My title, of course, like that of most historical pieces, promises far too much. But I think my data is interesting: its an attempt to track the fortunes of the other medievalists who took their MPhil in medieval history at Cambridge in the same year as me: 1998-99. There were twenty two of us who started the course: here is what has happened in the last ten years:
Dr Gemma Bristow technical writer for software company
Sophie Brown – not known (MPhil on late medieval English peasantry)
J Cranfill – not known (Examination in Historical Studies)
Alex Day – not known (MPhil on C14 crusading)
NLA Doimi de Frankopan – not known (MPhil on Venice)
Katy Hawks – not known (MPhil on C15 gentry)
Michael Heath – not known (MPhil on medieval science)
Dr Ewan Johnson lecturer at Manchester Metropolitan University, 2007
Lauren Langer – not known (MPhil on Crusades)
William Lee – not known (MPhil on Edward II and Richard II)
Dr Erin McGibbon – academic administration, Edinburgh
Dr Emily Mitchell – Cambridge University Library
Dr Maria Osowiecki secondary school teaching?
Fionn Pilbrow – barrister
Dr Christina Pössel – lecturer, Birmingham (permanent)
Luke Potter – running historical travel company
Dr Caroline Smith working in New York (book Crusading in the age of Joinville, 2006, Penguin translation of Chronicle of the Crusades, 2008)
Dr Kaele Stokes – not known (PhD on Welsh kingship)
Dr Myra Struckmeyer – not known, formerly U of North Carolina, Chapel Hill (PhD on female Hospitallers)
Rebecca Tait – not known (MPhil on Yorkist Wiltshire)
NOTE: All the post 1999 information on people is taken from publicly available sources (Google, International Medieval Bibliography, the IHRs Theses completed etc); Ive included names so that if anyone knows more they can let me update this. But if anyone mentioned would like their details removed, I will do so. (I can be contacted at magistraAThotmailDOTcoDOTuk.)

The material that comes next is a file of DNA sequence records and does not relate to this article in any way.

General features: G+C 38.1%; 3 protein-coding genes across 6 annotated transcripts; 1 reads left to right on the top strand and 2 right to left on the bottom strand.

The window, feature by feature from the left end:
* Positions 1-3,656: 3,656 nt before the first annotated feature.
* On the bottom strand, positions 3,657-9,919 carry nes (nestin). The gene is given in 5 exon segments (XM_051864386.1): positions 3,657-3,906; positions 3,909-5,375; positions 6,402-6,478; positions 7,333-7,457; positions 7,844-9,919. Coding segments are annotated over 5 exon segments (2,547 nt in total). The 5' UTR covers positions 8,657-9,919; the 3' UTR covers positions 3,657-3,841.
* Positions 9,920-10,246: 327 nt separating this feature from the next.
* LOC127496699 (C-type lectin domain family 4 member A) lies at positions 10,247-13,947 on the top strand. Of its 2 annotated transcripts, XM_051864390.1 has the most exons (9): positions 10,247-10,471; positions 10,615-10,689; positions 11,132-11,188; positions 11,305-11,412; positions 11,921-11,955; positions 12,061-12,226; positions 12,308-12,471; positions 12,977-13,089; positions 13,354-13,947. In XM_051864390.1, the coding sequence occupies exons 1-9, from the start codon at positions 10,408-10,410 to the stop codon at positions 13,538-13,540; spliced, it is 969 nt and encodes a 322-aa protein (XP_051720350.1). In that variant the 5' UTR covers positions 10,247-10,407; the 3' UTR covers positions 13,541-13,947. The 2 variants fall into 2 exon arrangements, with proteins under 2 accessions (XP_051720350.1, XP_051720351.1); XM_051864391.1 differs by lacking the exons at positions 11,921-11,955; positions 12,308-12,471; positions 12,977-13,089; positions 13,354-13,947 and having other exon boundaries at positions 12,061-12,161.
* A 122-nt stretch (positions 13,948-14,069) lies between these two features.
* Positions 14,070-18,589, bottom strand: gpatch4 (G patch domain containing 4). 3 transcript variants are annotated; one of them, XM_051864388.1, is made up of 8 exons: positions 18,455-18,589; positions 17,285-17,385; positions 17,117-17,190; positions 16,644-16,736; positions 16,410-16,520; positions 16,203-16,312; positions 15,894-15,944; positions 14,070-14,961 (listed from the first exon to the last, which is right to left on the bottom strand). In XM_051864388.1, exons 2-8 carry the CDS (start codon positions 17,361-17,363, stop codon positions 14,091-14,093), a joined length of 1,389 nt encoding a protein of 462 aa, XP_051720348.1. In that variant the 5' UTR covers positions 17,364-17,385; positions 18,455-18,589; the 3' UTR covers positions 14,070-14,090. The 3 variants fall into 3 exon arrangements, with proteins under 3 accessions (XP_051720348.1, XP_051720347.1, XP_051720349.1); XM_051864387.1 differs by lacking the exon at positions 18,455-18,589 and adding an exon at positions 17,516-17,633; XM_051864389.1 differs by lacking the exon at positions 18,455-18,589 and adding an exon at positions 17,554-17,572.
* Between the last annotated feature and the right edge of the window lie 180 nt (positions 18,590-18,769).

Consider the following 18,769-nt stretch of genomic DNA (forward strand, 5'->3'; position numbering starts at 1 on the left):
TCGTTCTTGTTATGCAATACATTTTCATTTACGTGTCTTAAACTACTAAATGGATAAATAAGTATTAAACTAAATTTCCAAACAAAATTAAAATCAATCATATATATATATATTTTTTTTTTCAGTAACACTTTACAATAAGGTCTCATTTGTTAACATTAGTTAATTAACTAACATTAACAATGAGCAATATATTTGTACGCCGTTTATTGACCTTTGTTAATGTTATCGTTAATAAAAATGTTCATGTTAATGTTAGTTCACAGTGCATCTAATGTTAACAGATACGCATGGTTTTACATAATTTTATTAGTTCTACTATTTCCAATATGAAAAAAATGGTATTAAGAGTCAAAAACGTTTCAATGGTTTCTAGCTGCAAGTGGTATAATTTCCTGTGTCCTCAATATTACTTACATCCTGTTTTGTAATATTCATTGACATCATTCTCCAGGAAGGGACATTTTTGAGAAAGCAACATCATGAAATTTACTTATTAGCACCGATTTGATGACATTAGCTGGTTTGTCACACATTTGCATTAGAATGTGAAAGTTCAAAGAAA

Of the 22 of us who started the MPhil course 21 passed, while one got a lower qualification. Of the 21, 11 (including myself) went on to get a PhD. Of those, as far as I know, 1 (Christina Pössel) has a permanent lecturing post, although there are several other people working as temporary lecturers, in other academic related jobs or still researching.
Is this sample typical of postgraduate students of medieval history? Its obviously hard to be sure, but the people on this course were (in theory) more likely than those on most other UK medieval masters to end up as academic historians. First, unlike most other masters courses, the Cambridge course is purely for historians. It was also a full-time course and unusually expensive: the students either had to be able to get funding for the course or have other support available. Finally, the course was particularly research orientated: students were required to propose a research topic for their dissertation at the time of their application, unlike in many other masters courses. The very high completion rate for the course confirms both the commitment of the students and their favourable personal circumstances.
The commitment of the students to academic careers is also suggested by the number who completed their PhDs. I dont have comparative figures, but I suspect that almost half going on to get PhDs is higher than average for such cohorts.
What is surprising (and pretty depressing when I came to look at it en masse like this) is the progression rate after that: just how few of those with PhDs go on to get academic jobs. I had presumed that most medievalists who got their doctorate and who still wanted to carry on would be able to get something (I appreciate that there are a fair percentage of people who have had enough of academic life after 3 or 4 years research and are only too willing to bail out). And the AHRC career statistics seem to support this view: their survey found 38% of those funded for arts and humanities PhDs between 1997 and 2000 now had permanent academic jobs. (Of course, the response may have been biased towards those who were successful, but I filled in the survey as well). But the statistics from Cambridge suggest a more gloomy view: either our year was unusually unlucky, Cambridge is doing something wrong or medievalists are really not that employable. Maybe I was wrong in my previous post on my lack of success: maybe it wasnt all about me after all.